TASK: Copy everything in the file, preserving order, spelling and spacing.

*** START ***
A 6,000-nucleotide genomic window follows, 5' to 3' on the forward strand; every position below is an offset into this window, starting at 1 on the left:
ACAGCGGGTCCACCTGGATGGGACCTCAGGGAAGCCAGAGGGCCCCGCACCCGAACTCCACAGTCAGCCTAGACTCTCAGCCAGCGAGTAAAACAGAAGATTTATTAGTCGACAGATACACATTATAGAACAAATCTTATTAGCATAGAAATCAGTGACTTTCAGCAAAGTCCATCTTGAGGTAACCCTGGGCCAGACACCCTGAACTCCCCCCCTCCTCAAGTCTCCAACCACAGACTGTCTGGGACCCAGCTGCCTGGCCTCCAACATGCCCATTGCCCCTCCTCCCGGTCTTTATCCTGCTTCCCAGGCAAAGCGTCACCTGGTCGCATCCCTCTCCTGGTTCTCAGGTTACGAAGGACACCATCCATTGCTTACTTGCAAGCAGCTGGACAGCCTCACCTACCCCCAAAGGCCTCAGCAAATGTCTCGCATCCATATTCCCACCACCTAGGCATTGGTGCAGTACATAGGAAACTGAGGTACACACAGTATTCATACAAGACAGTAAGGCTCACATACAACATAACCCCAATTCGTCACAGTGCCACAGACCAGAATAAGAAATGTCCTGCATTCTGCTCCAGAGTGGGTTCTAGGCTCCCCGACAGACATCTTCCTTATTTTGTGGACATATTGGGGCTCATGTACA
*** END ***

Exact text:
A 6,000-nucleotide genomic window follows, 5' to 3' on the forward strand; every position below is an offset into this window, starting at 1 on the left:
ACAGCGGGTCCACCTGGATGGGACCTCAGGGAAGCCAGAGGGCCCCGCACCCGAACTCCACAGTCAGCCTAGACTCTCAGCCAGCGAGTAAAACAGAAGATTTATTAGTCGACAGATACACATTATAGAACAAATCTTATTAGCATAGAAATCAGTGACTTTCAGCAAAGTCCATCTTGAGGTAACCCTGGGCCAGACACCCTGAACTCCCCCCCTCCTCAAGTCTCCAACCACAGACTGTCTGGGACCCAGCTGCCTGGCCTCCAACATGCCCATTGCCCCTCCTCCCGGTCTTTATCCTGCTTCCCAGGCAAAGCGTCACCTGGTCGCATCCCTCTCCTGGTTCTCAGGTTACGAAGGACACCATCCATTGCTTACTTGCAAGCAGCTGGACAGCCTCACCTACCCCCAAAGGCCTCAGCAAATGTCTCGCATCCATATTCCCACCACCTAGGCATTGGTGCAGTACATAGGAAACTGAGGTACACACAGTATTCATACAAGACAGTAAGGCTCACATACAACATAACCCCAATTCGTCACAGTGCCACAGACCAGAATAAGAAATGTCCTGCATTCTGCTCCAGAGTGGGTTCTAGGCTCCCCGACAGACATCTTCCTTATTTTGTGGACATATTGGGGCTCATGTACA